When musician Liz Phair was asked to write a song for People Like Us, the songwriting vet read the script and watched the film and inspiration struck.
“I honed in on Frankie (Elizabeth Banks). Her issues are very close to my issues,” Phair tells us exclusively. “Her stuff is very much my stuff. I was like, ‘I feel ya.’ She’s the one that grabs me.”
Frankie is a single mother raising a tween boy who discovers the father that she never knew has died. As we explore further in our People Like Us movie review, Chris Pine plays Sam and when he finds he has a sister he never knew, the audience spends the film wondering when and if he will tell Frankie they are siblings. Sam works his way into Frankie’s life and never summons the courage to tell her the truth about their relationship, much less the $150,000 his father left him to give to her.
“I was amazed in the script that they were going to let Sam be that much of a jack ass for that long. Wow, that is bold and true and right to do it -- but ballsy. Most formulaic characters, you would not let him lie that long. He just kept it going,” Phair said. “You did not know if he was going to give her the money. That was an original thing -- I had not seen that before.”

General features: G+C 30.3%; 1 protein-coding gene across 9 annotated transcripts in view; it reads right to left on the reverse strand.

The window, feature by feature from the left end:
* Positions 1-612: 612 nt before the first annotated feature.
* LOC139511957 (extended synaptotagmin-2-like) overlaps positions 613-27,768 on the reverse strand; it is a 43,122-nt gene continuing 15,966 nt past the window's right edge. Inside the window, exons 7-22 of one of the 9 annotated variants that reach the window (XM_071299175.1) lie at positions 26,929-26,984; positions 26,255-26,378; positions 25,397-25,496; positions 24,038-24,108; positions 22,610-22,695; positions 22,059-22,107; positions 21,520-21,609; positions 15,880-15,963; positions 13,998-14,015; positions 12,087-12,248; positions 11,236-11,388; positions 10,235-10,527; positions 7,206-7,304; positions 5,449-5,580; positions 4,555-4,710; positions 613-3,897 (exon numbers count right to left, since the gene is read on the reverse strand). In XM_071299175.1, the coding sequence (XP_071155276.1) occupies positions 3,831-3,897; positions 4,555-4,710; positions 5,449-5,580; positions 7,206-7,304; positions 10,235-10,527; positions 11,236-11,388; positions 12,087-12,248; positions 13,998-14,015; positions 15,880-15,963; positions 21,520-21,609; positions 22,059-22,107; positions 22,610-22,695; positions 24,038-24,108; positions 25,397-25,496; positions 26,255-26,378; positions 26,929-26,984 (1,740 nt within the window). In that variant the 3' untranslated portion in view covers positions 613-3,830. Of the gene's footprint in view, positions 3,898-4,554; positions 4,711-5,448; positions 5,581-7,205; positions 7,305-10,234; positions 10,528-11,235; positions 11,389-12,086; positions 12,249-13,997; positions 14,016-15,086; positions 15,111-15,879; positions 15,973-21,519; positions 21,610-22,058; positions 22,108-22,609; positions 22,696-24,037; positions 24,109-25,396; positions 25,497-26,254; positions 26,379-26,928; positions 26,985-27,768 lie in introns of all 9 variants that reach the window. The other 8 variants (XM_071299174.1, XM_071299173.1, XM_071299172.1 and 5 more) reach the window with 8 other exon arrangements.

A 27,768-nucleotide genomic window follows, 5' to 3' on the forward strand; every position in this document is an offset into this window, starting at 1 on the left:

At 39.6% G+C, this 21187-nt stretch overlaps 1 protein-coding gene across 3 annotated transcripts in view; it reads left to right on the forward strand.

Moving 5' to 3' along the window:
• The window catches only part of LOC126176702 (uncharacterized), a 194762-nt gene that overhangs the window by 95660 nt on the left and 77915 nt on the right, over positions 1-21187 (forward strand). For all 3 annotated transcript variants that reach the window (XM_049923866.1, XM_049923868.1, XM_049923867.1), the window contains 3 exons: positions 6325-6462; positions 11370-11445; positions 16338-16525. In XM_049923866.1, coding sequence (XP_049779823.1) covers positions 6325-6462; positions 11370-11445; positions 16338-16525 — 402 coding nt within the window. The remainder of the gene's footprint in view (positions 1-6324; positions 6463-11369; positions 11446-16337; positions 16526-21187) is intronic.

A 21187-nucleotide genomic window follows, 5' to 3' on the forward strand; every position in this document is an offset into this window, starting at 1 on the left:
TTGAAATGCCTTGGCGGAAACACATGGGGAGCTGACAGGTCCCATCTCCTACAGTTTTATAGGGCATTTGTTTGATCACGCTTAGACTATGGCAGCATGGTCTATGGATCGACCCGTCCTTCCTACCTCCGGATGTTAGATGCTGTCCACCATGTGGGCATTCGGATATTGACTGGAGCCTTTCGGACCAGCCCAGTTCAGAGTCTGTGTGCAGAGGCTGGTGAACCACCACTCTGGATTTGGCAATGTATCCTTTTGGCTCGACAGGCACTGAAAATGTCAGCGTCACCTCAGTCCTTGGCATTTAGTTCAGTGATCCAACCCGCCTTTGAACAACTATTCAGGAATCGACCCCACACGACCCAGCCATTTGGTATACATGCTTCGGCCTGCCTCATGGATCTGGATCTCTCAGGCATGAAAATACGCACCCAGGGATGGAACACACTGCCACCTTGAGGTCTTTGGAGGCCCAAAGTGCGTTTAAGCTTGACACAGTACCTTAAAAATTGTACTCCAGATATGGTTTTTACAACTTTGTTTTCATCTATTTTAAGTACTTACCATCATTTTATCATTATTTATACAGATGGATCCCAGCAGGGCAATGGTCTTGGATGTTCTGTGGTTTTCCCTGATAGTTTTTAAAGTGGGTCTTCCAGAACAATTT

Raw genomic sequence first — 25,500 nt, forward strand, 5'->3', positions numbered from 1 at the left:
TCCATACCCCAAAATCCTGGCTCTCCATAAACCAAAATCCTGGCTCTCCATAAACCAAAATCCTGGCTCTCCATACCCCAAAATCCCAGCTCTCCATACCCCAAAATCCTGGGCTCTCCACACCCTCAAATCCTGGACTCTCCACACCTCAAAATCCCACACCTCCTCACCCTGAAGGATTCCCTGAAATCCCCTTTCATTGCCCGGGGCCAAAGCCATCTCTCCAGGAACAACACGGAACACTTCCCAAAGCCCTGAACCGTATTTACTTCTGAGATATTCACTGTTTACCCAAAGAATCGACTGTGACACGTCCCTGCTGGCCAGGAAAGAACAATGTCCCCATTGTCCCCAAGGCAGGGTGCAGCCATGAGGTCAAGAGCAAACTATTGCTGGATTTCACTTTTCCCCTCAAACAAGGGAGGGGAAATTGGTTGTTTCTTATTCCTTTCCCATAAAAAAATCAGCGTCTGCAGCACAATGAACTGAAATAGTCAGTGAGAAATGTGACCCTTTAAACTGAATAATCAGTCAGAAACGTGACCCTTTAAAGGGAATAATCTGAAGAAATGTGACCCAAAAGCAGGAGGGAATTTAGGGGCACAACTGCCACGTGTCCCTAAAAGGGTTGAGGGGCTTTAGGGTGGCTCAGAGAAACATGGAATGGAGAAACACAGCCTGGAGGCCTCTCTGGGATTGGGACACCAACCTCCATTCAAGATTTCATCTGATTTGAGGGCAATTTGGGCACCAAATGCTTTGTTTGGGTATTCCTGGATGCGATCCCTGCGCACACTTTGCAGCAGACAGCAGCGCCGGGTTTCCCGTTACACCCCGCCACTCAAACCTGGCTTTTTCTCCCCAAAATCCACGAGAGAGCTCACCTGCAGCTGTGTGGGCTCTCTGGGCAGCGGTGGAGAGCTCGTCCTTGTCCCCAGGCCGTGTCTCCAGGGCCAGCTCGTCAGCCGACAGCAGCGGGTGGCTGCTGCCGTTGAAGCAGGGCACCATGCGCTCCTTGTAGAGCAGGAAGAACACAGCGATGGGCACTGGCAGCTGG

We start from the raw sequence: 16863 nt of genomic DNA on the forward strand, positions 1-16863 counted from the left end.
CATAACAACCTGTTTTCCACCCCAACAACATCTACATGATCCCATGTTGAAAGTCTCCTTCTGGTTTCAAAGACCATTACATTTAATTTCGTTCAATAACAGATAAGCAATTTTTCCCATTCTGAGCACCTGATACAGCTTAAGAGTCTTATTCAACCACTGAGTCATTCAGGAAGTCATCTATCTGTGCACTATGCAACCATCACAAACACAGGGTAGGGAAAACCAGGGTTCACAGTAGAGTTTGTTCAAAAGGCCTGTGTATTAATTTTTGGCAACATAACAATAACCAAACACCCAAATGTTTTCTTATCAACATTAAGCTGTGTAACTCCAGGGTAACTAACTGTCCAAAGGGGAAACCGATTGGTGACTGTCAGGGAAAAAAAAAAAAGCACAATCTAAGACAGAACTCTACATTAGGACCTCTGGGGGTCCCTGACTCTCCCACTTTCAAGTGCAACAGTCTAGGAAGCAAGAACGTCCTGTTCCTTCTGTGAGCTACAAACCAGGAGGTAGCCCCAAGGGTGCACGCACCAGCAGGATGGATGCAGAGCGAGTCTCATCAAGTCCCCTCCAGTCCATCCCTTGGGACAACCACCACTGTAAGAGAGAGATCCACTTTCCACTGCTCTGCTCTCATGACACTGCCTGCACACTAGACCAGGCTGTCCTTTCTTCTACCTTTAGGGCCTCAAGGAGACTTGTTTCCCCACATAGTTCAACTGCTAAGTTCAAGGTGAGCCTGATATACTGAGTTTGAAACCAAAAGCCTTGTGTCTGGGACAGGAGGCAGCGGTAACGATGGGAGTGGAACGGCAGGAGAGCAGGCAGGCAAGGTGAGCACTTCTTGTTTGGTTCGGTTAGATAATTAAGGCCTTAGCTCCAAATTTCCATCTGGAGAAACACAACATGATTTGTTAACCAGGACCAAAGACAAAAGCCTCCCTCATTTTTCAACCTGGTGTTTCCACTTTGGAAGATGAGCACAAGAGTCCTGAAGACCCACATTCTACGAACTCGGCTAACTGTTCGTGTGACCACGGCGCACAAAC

The artist, whose biggest hit was Why Can’t I?, has written for television and film before (including High Fidelity and Love and Other Drugs), but none of those efforts meant as much to her. “I’ve been waiting for this movie to come out. I’m so proud to be a part of it,” Phair admitted.
“Maybe it’s just my type of stuff, but I think it’s an amazing film. All the actors gave their all. It doesn’t depress you. It feels true, but you end weeping and feeling uplifted. That’s a hard hat trick.”
Because of the connection to the story, Phair was able to compose Dotted Line with composer A.R. Rahman more efficiently than previous scoring efforts. “It was much more that I knew what to do. It was easier because I respond to tense, emotional stuff. That’s why I write songs to help me cope with my intense emotions,” Phair said.
“The fact that this movie is fraught with tense emotion, I was doing OK. I knew what ground I was on. But, I didn’t know if I had what I needed to give to give.”
As evidenced in the People Like Us trailer, the film is an interpersonal journey of well drawn characters. Because of that fact, Phair’s contribution ranks high on her life successes. “It’s a big one. My list of accomplishments is different than say a historian's would be. Things I’m most proud of all almost always rooted in something that is indelible where something special has happened -- even if it’s in a big event like this DreamWorks movie,” Phair said.
“This is going to be one of those. It just doesn’t happen that often. The fact that it is successful and personal, ding, ding, ding!”